But do these demographic shifts among country fans necessarily mean anything as far as fans' likeliness to accept an openly gay country megastar? Though the number of people in general who openly characterize homosexuality as wrong and/or more sinful than heterosexuality may be on the decline, the number that remains continues to be very vocal and active. Much like the fringe groups that organized anti-Dixie Chicks campaigns aimed at country radio in 2003, they are capable of driving up the negatives on an act and making that act seem polarizing, which is likely to make programmers more gunshy about airplay for that act. So it's not necessarily a question of whether the majority of country fans would accept an openly gay act, it's more a question of will programmers support an act may get a negative response from a vocal minority of radio listeners just because of his or her sexuality.

And is "acceptance" the right word, anyway? Some of the reaction to the coming out of NBA player Jason Collins (from the likes of Asante Samuel of the NFL's Atlanta Falcons http://profootballtalk.nbcsports.com/2013/05/07/asante-samuels-clarification-regarding-gay-athletes-missed-the-mark/ among others) took the form of wondering why a gay guy felt the need to announce his sexuality to the world. I'd bet a similar sentiment would emerge in the country world if any star were to announce they were gay - people would feel as if the person were flaunting their sexuality and maybe say that just because they don't want to hear about a person's sexuality doesn't make them homophobic. But a country star announcing that he or she was gay would be significant because of the stereotypes and images most commonly associated with the world where they were stating their sexuality: the NBA and the country world both promote certain ideas of masculinity and male sexuality (summed up by songs like Blake Shelton's "Boys Round Here" and Brad Paisley's "I'm Still A Guy"), and the country world has, up until songs like "Follow Your Arrow" and to some extent Miranda Lambert's "All Kinds Of Kinds," assumed female heterosexuality. The popularity of songs like "Boys Round Here," and most of the songs by Jason Aldean, Luke Bryan, and Florida-Georgia Line show how strong a hold songs that promote guys who try to hook up with the ladies while they drink their beer and drive their trucks have on people who listen to and program country radio. Anything that challenges that image may have a harder time gaining mass support because it is simply less likely that the masses will openly and passionately support something that is different from what they're used to, even if they don't openly reject it.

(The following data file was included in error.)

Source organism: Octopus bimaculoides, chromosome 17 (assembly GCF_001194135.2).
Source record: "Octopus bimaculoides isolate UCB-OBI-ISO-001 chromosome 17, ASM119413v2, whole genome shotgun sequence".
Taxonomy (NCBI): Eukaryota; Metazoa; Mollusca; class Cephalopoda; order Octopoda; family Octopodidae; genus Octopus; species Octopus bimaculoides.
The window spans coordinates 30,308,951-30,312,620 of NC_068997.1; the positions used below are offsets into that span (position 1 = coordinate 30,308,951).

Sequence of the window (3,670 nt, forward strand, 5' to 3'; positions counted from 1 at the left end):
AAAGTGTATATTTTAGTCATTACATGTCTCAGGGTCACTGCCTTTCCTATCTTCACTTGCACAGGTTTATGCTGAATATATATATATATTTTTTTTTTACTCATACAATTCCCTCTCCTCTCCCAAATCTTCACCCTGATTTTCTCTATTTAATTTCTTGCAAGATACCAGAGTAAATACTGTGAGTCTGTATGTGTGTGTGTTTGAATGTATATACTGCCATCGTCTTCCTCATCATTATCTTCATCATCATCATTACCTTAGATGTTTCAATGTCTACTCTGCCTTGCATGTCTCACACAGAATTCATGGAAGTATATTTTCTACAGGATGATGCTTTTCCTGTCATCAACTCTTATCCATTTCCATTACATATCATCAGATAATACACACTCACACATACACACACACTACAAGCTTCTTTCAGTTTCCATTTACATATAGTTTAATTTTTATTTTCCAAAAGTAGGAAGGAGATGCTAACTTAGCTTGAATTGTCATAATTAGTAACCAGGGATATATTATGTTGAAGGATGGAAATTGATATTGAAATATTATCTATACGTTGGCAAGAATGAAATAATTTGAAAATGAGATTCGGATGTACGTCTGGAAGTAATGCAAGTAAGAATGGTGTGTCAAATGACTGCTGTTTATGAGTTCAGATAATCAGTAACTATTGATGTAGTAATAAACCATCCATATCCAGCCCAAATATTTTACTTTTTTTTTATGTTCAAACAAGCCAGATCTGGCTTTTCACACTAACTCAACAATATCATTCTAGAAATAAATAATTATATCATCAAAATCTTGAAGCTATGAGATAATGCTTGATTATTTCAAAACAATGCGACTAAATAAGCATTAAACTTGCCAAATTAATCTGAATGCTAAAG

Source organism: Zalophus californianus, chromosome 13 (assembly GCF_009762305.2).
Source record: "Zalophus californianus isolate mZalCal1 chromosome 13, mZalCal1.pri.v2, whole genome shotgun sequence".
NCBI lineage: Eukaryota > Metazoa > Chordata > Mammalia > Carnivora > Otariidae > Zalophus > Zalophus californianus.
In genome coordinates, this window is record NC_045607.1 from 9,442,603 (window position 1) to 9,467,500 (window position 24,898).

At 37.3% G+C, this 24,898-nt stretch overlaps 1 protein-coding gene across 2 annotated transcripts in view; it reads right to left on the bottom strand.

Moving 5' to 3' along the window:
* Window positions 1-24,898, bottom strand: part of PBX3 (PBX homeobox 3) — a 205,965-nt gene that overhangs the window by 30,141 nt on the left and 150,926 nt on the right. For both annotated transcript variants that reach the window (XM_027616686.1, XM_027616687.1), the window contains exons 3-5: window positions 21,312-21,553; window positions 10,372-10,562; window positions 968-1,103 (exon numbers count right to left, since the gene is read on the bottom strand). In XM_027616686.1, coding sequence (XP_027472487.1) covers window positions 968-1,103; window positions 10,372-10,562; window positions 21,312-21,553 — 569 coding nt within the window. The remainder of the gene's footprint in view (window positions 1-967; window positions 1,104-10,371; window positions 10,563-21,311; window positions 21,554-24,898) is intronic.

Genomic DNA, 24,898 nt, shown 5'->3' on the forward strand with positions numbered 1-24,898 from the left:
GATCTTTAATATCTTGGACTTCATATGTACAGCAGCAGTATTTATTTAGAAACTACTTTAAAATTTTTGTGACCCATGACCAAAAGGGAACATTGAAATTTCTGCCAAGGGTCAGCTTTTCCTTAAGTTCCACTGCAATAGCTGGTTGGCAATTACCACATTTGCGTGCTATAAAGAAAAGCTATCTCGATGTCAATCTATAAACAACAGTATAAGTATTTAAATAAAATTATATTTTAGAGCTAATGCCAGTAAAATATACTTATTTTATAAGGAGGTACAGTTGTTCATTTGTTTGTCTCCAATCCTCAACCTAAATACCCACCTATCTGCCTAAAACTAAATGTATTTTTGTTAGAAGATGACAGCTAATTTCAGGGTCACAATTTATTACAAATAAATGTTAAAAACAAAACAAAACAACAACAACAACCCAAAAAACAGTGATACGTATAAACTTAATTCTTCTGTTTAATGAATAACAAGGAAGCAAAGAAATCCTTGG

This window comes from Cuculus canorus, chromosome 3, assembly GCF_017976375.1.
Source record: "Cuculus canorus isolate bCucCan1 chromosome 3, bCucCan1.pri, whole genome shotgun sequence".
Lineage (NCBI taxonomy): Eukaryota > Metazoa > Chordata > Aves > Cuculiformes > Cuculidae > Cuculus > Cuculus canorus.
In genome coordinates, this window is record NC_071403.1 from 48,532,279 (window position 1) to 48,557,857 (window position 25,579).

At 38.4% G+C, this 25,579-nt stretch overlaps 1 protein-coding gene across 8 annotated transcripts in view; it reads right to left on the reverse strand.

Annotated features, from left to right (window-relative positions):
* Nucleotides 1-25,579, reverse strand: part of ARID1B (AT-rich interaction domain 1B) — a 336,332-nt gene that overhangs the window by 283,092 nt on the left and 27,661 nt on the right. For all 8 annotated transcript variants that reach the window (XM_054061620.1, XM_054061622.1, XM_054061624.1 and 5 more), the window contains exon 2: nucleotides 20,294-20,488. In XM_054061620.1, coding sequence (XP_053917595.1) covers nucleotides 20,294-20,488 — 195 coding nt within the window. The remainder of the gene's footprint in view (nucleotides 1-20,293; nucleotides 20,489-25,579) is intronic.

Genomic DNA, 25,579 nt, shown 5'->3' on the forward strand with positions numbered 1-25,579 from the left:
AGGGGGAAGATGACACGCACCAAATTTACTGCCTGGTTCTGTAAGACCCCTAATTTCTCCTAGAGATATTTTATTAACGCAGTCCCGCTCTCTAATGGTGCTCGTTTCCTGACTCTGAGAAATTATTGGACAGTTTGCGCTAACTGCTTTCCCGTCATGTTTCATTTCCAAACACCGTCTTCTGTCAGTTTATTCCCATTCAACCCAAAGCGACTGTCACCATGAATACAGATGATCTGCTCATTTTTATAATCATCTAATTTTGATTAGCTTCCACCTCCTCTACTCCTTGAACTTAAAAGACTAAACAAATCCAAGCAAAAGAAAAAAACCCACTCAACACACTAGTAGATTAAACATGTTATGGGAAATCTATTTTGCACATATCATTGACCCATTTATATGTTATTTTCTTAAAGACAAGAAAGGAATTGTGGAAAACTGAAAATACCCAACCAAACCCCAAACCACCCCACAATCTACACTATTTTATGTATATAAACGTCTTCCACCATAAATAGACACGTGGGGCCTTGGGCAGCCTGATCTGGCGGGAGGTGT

So if somebody who's already big in country were to come out as gay, here's what I think would happen: I think radio would dial back or reallocate that act's airplay immediately but to a small degree, then run tests for the next month or couple months to see where fans stood on that act and then adjust their playlists accordingly. As far as how fans would react, I think the negatives on that act would temporarily shoot up in research and the positives on that act would drift down (but not plummet) from people disappointed that their fantasies about the act are even less likely to happen than before or just not feeling like they can identify with that person as much now. How much would depend on how much the person had presented himself or herself as a romantic ideal - somebody more known for story songs who hasn't really played up the romantic/heterosexual aspect may not be affected by coming out, and somebody who's in a group may not be as affected by coming out as a solo act. I don't think album sales would be affected short term even though radio play might be. Long term, how things would stabilize as far as sales and radio play would depend on too many things for me to make a general prediction but obviously things like music and marketing would make a big difference." -@WindmillsMusic

What do I think? I think as long as their not 'too gay' they'd be fine. Let's take Neil Patrick Harris for example, he plays television's biggest womanizer on "How I Met Your Mother." Convincingly, might I add! But it goes beyond that, he's not flamboyant, and he's extremely conservative with his public affections. As harsh as this sounds, our core audience is arguably old-fashioned. The core is shifting, but hypothetically we're talk about today.